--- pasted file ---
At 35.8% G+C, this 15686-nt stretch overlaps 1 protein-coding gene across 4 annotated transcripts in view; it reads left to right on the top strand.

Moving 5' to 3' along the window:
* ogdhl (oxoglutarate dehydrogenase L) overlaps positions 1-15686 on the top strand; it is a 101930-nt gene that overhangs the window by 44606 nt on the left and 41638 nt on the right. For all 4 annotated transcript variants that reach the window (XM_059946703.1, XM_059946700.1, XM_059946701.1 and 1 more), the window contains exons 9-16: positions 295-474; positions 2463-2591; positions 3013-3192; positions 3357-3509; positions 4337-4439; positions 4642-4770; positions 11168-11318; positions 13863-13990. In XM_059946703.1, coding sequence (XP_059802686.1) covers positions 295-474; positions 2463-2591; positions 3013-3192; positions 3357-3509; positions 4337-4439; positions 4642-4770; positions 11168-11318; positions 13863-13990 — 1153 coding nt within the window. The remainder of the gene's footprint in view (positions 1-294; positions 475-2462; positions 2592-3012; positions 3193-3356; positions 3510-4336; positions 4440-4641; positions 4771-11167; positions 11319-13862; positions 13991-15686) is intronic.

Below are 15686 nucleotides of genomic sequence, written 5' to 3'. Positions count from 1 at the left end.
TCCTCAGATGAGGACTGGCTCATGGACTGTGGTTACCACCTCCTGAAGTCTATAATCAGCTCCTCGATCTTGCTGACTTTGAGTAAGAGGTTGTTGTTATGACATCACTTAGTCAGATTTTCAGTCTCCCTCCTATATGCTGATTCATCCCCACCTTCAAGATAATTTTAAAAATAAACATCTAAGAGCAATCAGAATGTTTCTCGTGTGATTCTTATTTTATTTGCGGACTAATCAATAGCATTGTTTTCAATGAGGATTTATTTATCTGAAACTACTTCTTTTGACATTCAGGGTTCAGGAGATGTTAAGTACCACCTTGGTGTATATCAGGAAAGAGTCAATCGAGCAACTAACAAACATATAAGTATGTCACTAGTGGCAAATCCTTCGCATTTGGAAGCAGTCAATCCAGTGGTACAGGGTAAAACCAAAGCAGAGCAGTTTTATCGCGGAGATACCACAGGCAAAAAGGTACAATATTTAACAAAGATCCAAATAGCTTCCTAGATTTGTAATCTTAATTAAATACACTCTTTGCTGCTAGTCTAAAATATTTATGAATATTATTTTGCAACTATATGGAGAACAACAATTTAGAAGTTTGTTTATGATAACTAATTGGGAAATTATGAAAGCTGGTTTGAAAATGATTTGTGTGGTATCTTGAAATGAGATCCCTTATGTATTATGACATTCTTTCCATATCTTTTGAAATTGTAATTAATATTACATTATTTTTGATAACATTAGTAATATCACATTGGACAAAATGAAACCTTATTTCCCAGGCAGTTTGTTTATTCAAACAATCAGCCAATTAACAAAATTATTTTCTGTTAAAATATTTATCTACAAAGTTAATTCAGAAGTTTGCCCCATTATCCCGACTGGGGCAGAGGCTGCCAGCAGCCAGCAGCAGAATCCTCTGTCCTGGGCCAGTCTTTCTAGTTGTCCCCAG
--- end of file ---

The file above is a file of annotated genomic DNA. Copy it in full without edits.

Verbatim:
At 35.8% G+C, this 15686-nt stretch overlaps 1 protein-coding gene across 4 annotated transcripts in view; it reads left to right on the top strand.

Moving 5' to 3' along the window:
* ogdhl (oxoglutarate dehydrogenase L) overlaps positions 1-15686 on the top strand; it is a 101930-nt gene that overhangs the window by 44606 nt on the left and 41638 nt on the right. For all 4 annotated transcript variants that reach the window (XM_059946703.1, XM_059946700.1, XM_059946701.1 and 1 more), the window contains exons 9-16: positions 295-474; positions 2463-2591; positions 3013-3192; positions 3357-3509; positions 4337-4439; positions 4642-4770; positions 11168-11318; positions 13863-13990. In XM_059946703.1, coding sequence (XP_059802686.1) covers positions 295-474; positions 2463-2591; positions 3013-3192; positions 3357-3509; positions 4337-4439; positions 4642-4770; positions 11168-11318; positions 13863-13990 — 1153 coding nt within the window. The remainder of the gene's footprint in view (positions 1-294; positions 475-2462; positions 2592-3012; positions 3193-3356; positions 3510-4336; positions 4440-4641; positions 4771-11167; positions 11319-13862; positions 13991-15686) is intronic.

Below are 15686 nucleotides of genomic sequence, written 5' to 3'. Positions count from 1 at the left end.
TCCTCAGATGAGGACTGGCTCATGGACTGTGGTTACCACCTCCTGAAGTCTATAATCAGCTCCTCGATCTTGCTGACTTTGAGTAAGAGGTTGTTGTTATGACATCACTTAGTCAGATTTTCAGTCTCCCTCCTATATGCTGATTCATCCCCACCTTCAAGATAATTTTAAAAATAAACATCTAAGAGCAATCAGAATGTTTCTCGTGTGATTCTTATTTTATTTGCGGACTAATCAATAGCATTGTTTTCAATGAGGATTTATTTATCTGAAACTACTTCTTTTGACATTCAGGGTTCAGGAGATGTTAAGTACCACCTTGGTGTATATCAGGAAAGAGTCAATCGAGCAACTAACAAACATATAAGTATGTCACTAGTGGCAAATCCTTCGCATTTGGAAGCAGTCAATCCAGTGGTACAGGGTAAAACCAAAGCAGAGCAGTTTTATCGCGGAGATACCACAGGCAAAAAGGTACAATATTTAACAAAGATCCAAATAGCTTCCTAGATTTGTAATCTTAATTAAATACACTCTTTGCTGCTAGTCTAAAATATTTATGAATATTATTTTGCAACTATATGGAGAACAACAATTTAGAAGTTTGTTTATGATAACTAATTGGGAAATTATGAAAGCTGGTTTGAAAATGATTTGTGTGGTATCTTGAAATGAGATCCCTTATGTATTATGACATTCTTTCCATATCTTTTGAAATTGTAATTAATATTACATTATTTTTGATAACATTAGTAATATCACATTGGACAAAATGAAACCTTATTTCCCAGGCAGTTTGTTTATTCAAACAATCAGCCAATTAACAAAATTATTTTCTGTTAAAATATTTATCTACAAAGTTAATTCAGAAGTTTGCCCCATTATCCCGACTGGGGCAGAGGCTGCCAGCAGCCAGCAGCAGAATCCTCTGTCCTGGGCCAGTCTTTCTAGTTGTCCCCAG